Ellanie Smit, The Namibian Sun | October 7, 2019
While two suspects in a multimillion-dollar rhino-horn theft case were released on bail this week, an alleged poaching kingpin was denied permission to appeal against the refusal of his bail application.
Petrus Shihepo Shimuningeni has been fingered as the mastermind behind a poaching syndicate which targeted a private game farm near Etosha National Park in the Kunene Region, where at least 13 rhinos have been poached this year.
The same farm owner, who is licensed by the government to keep horns removed from living rhinos, was also the target of gang of thieves in August this year. They stole 34 rhino horns, valued at an estimated N$100 million, which he had kept at a second farm near Outjo. The horns were from rhinos which he had dehorned in an attempt to protect them from poachers.
The farm owner discovered on 11 August that the farmhouse had been broken into during his absence. Besides the 34 rhino horns, the burglars got away with three firearms, cash and jewellery.
Five suspects in the theft case were arrested. On Tuesday this week, Herman Paulus Pendapala and Petrus Ipinge were granted bail of N$30,000 each by the Windhoek High Court.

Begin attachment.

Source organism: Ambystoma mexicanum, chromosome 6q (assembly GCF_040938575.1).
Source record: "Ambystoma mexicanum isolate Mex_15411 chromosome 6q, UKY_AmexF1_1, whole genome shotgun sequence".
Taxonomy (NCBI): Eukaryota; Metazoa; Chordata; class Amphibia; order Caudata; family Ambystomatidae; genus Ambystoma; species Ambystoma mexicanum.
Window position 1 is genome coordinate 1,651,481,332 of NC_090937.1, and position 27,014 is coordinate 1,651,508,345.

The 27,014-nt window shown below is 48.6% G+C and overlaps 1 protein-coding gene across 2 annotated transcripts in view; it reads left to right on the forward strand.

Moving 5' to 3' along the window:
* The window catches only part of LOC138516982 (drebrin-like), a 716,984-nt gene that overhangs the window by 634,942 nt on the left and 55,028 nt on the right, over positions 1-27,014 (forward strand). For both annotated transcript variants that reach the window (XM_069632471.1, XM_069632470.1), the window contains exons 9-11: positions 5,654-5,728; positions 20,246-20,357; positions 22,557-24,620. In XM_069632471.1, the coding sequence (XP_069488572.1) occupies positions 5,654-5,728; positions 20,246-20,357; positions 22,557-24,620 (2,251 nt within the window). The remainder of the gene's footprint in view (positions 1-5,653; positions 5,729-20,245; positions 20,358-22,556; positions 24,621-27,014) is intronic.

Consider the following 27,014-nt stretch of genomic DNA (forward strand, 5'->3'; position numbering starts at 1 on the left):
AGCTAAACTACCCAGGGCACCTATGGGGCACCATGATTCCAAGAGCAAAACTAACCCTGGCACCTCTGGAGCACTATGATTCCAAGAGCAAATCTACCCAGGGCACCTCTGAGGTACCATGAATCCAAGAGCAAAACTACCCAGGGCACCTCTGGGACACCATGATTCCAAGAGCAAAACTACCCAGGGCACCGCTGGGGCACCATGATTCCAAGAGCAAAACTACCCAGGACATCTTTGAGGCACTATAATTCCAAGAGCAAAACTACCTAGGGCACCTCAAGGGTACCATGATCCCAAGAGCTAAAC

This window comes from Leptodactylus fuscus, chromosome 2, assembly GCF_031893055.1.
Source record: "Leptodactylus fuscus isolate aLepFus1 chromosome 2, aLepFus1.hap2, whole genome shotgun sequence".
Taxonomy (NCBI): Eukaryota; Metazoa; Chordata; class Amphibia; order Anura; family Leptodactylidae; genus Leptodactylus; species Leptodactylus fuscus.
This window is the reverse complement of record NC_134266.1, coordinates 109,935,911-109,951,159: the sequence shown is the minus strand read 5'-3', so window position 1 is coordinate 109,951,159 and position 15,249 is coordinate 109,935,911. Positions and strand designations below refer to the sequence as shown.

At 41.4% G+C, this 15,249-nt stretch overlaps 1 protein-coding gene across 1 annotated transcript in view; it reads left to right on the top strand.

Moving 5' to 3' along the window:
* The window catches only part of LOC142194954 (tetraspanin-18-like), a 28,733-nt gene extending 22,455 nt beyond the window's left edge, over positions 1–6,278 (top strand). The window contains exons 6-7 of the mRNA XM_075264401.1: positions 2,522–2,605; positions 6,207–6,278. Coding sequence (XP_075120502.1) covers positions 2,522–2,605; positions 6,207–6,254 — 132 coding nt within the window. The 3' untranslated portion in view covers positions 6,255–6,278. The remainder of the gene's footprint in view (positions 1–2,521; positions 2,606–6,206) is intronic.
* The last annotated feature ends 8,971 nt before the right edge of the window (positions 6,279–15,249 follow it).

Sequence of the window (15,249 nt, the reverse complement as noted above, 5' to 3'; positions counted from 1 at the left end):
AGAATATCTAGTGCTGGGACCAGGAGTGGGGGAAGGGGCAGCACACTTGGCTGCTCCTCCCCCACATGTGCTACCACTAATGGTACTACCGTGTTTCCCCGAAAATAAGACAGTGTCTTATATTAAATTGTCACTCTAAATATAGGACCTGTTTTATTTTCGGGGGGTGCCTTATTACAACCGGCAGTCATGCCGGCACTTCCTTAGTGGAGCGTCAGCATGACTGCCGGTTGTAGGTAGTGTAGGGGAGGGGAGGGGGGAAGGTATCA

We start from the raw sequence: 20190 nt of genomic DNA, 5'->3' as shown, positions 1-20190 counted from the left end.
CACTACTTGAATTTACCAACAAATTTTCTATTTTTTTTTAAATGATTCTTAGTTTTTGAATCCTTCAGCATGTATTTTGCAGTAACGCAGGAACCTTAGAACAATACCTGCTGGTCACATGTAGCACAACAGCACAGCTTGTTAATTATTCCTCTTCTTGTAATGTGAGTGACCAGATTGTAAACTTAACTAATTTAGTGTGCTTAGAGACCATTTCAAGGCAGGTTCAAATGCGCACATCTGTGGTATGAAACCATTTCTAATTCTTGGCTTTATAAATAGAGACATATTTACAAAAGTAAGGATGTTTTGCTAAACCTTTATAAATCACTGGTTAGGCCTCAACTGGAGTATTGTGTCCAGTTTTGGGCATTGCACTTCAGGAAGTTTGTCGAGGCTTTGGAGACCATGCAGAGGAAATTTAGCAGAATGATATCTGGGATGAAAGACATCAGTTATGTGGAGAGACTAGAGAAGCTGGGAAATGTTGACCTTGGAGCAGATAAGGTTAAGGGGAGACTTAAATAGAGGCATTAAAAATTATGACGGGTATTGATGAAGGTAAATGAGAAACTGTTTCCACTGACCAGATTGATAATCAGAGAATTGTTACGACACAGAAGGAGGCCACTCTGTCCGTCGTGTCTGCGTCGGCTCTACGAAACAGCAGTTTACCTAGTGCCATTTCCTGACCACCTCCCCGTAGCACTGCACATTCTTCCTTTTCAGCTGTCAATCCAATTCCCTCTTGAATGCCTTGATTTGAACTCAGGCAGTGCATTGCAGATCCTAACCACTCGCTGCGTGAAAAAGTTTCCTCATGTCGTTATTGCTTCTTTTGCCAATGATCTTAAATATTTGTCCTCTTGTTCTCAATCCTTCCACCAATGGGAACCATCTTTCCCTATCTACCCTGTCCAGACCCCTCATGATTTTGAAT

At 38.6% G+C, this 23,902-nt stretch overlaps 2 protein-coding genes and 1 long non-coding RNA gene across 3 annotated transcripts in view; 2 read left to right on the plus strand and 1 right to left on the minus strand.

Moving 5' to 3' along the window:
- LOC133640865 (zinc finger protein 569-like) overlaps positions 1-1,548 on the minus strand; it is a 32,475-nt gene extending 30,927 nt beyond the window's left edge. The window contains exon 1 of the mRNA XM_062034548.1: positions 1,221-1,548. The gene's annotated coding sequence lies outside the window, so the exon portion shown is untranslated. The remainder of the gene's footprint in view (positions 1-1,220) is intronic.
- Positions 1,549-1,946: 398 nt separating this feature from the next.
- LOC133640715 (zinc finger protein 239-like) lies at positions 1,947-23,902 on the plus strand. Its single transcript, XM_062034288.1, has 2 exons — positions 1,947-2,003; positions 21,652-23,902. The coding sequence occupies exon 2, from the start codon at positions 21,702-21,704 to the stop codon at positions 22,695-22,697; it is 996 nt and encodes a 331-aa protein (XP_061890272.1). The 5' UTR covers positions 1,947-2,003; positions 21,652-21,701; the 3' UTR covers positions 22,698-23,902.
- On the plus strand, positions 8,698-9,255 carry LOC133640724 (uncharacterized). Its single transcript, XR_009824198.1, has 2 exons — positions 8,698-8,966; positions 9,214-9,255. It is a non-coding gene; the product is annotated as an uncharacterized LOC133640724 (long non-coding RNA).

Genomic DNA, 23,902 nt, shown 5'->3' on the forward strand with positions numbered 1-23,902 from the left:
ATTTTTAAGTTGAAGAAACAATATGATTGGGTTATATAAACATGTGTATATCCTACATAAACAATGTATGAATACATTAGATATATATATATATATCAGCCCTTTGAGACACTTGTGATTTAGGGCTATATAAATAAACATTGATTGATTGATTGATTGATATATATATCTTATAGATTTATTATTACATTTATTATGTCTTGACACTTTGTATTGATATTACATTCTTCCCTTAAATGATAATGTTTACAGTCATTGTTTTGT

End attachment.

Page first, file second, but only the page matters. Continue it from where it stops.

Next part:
The head of the Blue Rhino task team, Deputy Commissioner¬ Barry de Klerk, has indicated that the State will appeal against the court’s decision to grant them bail.
Also on Tuesday, the High Court denied alleged poaching kingpin Shimuningeni’s application to appeal against the Outjo District Court’s refusal to grant him bail.
Shimuningeni was arrested on 10 February. He was charged with the illegal hunting of a white rhino cow and a black rhino bull at the private game farm near Etosha National Park in December.
The white rhino was valued at more than N$500,000 and the black rhino at N$800,000. Shimuningeni allegedly sold the rhino horns for N$7,000.
Shimuningeni allegedly also financed and provided four co-accused with transport and weapons between 20 and 30 December 2018.
Shimuningeni owns a restaurant, bar, mini-market and overnight facilities between Ondangwa and Ongwediva in the Oshana Region.
In support of his appeal, Shimuningeni claimed that he had been in Swakopmund between 20 and 30 December 2018 and nowhere near the farm where the two rhinos were poached.
He also claimed that he did not know the other accused, George Nangene, Penteconsta Ruhuzu, Nghinomenwa Hangula and Dimbulukeni Tileinge.
Shimuningeni said there was no evidence that he had transferred money to one of the co-accused as alleged by the State.
He also claimed that one of his co-accused had incriminated him during the bail hearing because he had been tortured by the police and forced to make a false statement.
His application to be granted bail of N$5,000 was refused by Acting Judge Eileen Rakow on the grounds that police investigator Daniel Katipi had presented convincing evidence that Shimuningeni had played a leading role in the smuggling of rhino horns. Katipi had testified that the police considered Shimuningeni to be the kingpin in a rhino-poaching syndicate and that there was strong evidence linking him to the crime.